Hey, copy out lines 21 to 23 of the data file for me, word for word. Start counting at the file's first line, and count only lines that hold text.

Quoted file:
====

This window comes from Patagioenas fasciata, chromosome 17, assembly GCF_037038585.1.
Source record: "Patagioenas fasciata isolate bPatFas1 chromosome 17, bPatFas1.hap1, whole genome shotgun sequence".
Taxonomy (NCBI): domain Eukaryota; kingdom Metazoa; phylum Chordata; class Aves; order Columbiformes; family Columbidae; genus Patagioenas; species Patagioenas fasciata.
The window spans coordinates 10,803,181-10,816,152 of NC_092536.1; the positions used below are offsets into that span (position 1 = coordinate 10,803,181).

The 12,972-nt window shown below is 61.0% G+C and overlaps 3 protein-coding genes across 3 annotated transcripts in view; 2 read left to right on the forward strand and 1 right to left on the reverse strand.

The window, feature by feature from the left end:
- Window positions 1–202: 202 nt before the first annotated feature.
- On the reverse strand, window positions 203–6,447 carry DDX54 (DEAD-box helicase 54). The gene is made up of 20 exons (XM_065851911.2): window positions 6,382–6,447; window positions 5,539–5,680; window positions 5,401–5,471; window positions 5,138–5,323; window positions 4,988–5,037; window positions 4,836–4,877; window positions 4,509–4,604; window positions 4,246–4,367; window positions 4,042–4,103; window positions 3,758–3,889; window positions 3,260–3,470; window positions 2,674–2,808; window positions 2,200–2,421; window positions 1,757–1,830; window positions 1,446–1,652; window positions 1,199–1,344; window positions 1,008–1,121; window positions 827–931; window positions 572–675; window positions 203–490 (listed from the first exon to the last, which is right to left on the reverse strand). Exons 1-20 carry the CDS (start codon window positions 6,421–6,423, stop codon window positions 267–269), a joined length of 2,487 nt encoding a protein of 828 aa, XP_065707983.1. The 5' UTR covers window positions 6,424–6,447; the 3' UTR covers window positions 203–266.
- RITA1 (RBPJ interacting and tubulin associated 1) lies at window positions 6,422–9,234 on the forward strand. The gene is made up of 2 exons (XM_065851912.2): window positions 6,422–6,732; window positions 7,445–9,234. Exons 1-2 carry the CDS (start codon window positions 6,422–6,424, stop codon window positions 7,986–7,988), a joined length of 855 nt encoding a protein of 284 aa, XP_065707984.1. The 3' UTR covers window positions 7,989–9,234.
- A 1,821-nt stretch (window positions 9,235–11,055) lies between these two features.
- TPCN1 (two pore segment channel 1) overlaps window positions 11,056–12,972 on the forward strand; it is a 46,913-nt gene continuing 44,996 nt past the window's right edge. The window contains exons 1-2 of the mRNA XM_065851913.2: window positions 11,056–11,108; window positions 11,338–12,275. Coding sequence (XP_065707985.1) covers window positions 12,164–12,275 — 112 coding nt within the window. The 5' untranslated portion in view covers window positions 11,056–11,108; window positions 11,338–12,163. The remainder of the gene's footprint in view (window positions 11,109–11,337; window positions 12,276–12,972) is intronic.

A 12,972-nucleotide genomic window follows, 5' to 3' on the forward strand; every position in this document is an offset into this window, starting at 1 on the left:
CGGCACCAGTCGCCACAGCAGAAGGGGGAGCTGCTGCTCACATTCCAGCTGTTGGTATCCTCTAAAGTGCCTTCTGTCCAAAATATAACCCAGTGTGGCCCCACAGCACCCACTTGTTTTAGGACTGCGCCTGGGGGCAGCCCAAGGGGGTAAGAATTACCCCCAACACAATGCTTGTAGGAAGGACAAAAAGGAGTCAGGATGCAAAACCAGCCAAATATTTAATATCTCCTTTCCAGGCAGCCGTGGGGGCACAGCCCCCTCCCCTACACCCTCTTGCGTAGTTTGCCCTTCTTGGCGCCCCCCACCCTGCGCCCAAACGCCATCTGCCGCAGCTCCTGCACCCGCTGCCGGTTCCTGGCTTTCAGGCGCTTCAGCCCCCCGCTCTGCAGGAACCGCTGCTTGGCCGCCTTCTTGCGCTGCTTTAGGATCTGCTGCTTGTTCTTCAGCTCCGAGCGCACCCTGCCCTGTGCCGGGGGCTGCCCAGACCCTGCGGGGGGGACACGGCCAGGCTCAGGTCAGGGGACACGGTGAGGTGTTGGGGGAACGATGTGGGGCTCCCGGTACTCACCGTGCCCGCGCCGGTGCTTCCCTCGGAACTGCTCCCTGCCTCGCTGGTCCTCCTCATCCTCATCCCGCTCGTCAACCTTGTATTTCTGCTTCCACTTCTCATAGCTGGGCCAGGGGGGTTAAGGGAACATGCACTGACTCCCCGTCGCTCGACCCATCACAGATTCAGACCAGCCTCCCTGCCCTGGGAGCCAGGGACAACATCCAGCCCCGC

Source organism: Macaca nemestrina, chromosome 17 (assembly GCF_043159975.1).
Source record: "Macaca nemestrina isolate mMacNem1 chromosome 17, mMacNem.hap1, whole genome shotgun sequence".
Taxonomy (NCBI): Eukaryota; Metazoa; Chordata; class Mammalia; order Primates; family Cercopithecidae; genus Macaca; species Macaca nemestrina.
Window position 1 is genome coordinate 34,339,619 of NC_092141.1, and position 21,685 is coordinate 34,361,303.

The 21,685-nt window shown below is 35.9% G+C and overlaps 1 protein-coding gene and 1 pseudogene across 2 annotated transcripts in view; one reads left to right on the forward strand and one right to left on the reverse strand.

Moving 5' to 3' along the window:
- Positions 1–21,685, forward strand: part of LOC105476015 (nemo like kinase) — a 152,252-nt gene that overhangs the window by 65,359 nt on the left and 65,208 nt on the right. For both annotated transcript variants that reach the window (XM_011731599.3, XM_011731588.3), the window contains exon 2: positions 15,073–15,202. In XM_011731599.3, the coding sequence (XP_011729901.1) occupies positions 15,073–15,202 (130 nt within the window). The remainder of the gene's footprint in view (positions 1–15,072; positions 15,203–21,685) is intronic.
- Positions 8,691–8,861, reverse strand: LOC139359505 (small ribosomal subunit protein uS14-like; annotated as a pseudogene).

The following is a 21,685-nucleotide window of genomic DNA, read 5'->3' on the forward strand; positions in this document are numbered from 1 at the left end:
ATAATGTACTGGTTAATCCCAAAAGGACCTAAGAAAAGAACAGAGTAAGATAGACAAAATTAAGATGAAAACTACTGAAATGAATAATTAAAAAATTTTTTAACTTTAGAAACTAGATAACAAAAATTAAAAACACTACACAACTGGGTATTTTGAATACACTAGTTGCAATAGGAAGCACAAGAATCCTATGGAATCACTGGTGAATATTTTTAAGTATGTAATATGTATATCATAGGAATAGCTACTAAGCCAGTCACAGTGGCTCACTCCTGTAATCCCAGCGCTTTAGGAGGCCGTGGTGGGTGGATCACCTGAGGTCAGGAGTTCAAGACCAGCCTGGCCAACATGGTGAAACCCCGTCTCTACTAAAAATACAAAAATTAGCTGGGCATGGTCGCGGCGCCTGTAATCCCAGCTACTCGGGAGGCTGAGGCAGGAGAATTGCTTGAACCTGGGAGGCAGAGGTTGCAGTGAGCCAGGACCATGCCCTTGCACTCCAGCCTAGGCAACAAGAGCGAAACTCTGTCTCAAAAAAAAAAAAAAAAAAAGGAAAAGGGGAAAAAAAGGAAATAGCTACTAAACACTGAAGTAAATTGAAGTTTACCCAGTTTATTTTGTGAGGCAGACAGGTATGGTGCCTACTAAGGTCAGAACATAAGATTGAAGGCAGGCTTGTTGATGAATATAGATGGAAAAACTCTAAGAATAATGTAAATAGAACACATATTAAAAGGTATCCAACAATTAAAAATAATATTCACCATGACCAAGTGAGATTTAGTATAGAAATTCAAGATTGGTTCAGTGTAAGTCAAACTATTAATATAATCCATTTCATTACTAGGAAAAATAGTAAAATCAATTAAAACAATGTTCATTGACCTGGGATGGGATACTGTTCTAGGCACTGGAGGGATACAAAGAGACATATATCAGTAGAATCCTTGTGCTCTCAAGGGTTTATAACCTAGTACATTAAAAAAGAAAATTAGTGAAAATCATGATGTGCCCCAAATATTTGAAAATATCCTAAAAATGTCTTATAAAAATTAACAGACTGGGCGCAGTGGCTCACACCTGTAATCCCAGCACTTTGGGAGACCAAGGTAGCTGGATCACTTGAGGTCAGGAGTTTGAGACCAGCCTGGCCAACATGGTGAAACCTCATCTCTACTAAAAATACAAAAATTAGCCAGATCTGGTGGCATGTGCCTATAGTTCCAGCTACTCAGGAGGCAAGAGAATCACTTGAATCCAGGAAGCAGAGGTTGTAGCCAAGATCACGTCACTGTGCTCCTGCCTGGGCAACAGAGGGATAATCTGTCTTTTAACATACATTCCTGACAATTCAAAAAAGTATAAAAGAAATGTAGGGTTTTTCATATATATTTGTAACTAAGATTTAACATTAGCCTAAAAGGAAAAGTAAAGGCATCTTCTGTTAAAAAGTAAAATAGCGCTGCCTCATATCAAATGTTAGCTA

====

- Positions 8,691–8,861, reverse strand: LOC139359505 (small ribosomal subunit protein uS14-like; annotated as a pseudogene).

The following is a 21,685-nucleotide window of genomic DNA, read 5'->3' on the forward strand; positions in this document are numbered from 1 at the left end:
ATAATGTACTGGTTAATCCCAAAAGGACCTAAGAAAAGAACAGAGTAAGATAGACAAAATTAAGATGAAAACTACTGAAATGAATAATTAAAAAATTTTTTAACTTTAGAAACTAGATAACAAAAATTAAAAACACTACACAACTGGGTATTTTGAATACACTAGTTGCAATAGGAAGCACAAGAATCCTATGGAATCACTGGTGAATATTTTTAAGTATGTAATATGTATATCATAGGAATAGCTACTAAGCCAGTCACAGTGGCTCACTCCTGTAATCCCAGCGCTTTAGGAGGCCGTGGTGGGTGGATCACCTGAGGTCAGGAGTTCAAGACCAGCCTGGCCAACATGGTGAAACCCCGTCTCTACTAAAAATACAAAAATTAGCTGGGCATGGTCGCGGCGCCTGTAATCCCAGCTACTCGGGAGGCTGAGGCAGGAGAATTGCTTGAACCTGGGAGGCAGAGGTTGCAGTGAGCCAGGACCATGCCCTTGCACTCCAGCCTAGGCAACAAGAGCGAAACTCTGTCTCAAAAAAAAAAAAAAAAAAAGGAAAAGGGGAAAAAAAGGAAATAGCTACTAAACACTGAAGTAAATTGAAGTTTACCCAGTTTATTTTGTGAGGCAGACAGGTATGGTGCCTACTAAGGTCAGAACATAAGATTGAAGGCAGGCTTGTTGATGAATATAGATGGAAAAACTCTAAGAATAATGTAAATAGAACACATATTAAAAGGTATCCAACAATTAAAAATAATATTCACCATGACCAAGTGAGATTTAGTATAGAAATTCAAGATTGGTTCAGTGTAAGTCAAACTATTAATATAATCCATTTCATTACTAGGAAAAATAGTAAAATCAATTAAAACAATGTTCATTGACCTGGGATGGGATACTGTTCTAGGCACTGGAGGGATACAAAGAGACATATATCAGTAGAATCCTTGTGCTCTCAAGGGTTTATAACCTAGTACATTAAAAAAGAAAATTAGTGAAAATCATGATGTGCCCCAAATATTTGAAAATATCCTAAAAATGTCTTATAAAAATTAACAGACTGGGCGCAGTGGCTCACACCTGTAATCCCAGCACTTTGGGAGACCAAGGTAGCTGGATCACTTGAGGTCAGGAGTTTGAGACCAGCCTGGCCAACATGGTGAAACCTCATCTCTACTAAAAATACAAAAATTAGCCAGATCTGGTGGCATGTGCCTATAGTTCCAGCTACTCAGGAGGCAAGAGAATCACTTGAATCCAGGAAGCAGAGGTTGTAGCCAAGATCACGTCACTGTGCTCCTGCCTGGGCAACAGAGGGATAATCTGTCTTTTAACATACATTCCTGACAATTCAAAAAAGTATAAAAGAAATGTAGGGTTTTTCATATATATTTGTAACTAAGATTTAACATTAGCCTAAAAGGAAAAGTAAAGGCATCTTCTGTTAAAAAGTAAAATAGCGCTGCCTCATATCAAATGTTAGCTA